I’m resurrecting this feature I adopted for Temple Library Reviews, because I’m more or less not into the proper mood to review, nor am I interested in continuing something I tired of years ago – I have long since lost the need to write full reviews for personal blogs. With that in mind, here is what I think about “A Wild Sheep Chase” by Haruki Murakami, based on just the first 100 pages I’ve read. Chances are I will spoil the book partially, so be warned.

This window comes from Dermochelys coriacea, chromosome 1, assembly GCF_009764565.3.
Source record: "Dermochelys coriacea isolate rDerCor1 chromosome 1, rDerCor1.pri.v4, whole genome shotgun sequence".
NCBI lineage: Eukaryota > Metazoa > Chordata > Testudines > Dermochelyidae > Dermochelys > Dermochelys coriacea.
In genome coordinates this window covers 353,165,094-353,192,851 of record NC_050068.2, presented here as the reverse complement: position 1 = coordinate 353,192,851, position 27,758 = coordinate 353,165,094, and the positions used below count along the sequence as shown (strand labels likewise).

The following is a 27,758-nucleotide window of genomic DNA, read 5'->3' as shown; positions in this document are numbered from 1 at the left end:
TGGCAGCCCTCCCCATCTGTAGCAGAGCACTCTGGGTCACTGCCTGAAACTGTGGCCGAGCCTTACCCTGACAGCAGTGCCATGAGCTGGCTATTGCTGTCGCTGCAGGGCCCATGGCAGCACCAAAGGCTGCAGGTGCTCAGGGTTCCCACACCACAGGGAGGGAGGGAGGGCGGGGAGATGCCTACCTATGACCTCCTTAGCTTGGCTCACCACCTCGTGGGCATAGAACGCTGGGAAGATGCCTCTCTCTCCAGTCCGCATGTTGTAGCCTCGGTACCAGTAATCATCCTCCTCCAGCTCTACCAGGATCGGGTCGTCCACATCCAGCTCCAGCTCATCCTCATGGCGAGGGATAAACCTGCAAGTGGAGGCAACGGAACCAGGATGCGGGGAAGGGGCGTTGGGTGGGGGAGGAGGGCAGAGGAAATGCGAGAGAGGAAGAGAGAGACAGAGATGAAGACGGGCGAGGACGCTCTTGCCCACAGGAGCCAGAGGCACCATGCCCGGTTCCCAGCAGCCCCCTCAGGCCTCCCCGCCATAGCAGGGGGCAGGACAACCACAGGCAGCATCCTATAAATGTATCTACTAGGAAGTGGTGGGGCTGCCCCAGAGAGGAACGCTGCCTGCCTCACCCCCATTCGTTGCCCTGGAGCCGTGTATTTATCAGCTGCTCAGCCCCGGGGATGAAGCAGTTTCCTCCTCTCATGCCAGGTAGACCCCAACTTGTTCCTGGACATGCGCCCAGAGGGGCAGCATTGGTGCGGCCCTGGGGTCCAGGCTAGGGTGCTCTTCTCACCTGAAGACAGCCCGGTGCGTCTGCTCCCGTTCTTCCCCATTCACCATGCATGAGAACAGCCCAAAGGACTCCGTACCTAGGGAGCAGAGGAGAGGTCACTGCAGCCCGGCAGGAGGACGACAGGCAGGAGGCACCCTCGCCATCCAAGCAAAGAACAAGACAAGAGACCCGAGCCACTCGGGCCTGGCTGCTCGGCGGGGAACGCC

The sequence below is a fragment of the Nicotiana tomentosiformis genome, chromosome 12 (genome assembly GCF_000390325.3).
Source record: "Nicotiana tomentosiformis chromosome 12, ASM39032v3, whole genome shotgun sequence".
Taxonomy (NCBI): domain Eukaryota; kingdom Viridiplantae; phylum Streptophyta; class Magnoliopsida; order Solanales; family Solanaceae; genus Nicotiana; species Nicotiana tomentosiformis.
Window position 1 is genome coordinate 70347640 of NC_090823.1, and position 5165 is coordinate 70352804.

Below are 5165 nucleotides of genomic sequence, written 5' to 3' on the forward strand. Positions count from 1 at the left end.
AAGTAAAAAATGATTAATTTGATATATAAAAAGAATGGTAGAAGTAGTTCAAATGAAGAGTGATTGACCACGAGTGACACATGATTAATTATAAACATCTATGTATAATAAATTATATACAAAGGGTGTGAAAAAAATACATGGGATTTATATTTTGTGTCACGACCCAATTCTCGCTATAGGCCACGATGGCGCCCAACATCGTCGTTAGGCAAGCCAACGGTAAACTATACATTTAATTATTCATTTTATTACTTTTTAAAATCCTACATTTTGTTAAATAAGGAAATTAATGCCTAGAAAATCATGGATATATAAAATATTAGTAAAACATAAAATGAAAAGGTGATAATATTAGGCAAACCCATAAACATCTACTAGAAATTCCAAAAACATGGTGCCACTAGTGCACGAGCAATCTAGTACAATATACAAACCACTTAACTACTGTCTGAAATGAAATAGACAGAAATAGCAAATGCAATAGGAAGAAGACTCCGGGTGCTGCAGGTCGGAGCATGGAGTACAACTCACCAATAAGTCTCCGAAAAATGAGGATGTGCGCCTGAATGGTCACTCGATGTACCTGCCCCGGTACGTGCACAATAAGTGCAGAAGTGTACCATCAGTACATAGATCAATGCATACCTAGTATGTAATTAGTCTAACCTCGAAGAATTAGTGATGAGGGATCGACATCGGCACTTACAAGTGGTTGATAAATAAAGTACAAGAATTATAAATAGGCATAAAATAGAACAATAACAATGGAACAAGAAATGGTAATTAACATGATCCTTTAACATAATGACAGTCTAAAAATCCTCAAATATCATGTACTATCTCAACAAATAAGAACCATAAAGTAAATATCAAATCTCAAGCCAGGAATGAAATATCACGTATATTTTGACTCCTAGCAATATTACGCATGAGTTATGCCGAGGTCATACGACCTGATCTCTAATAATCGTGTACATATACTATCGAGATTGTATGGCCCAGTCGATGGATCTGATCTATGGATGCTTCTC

As with all Murakami stories, the linear has no place in his narrative structure as the text flutters from moment to moment, leaving the reader to seek significance in the choice, isolated scenes in the narrator’s life. Slice of life comes to mind as a possible genre to describe the story, because a unified, central plot remains absent through the first 50 pages. Only after the introduction of the “strange man” do things pick up, but for the second 50 pages the reader is prepped with detailed accounts about the man and his boss only to be thrown into length flashbacks, which don’t seem to serve the story so far.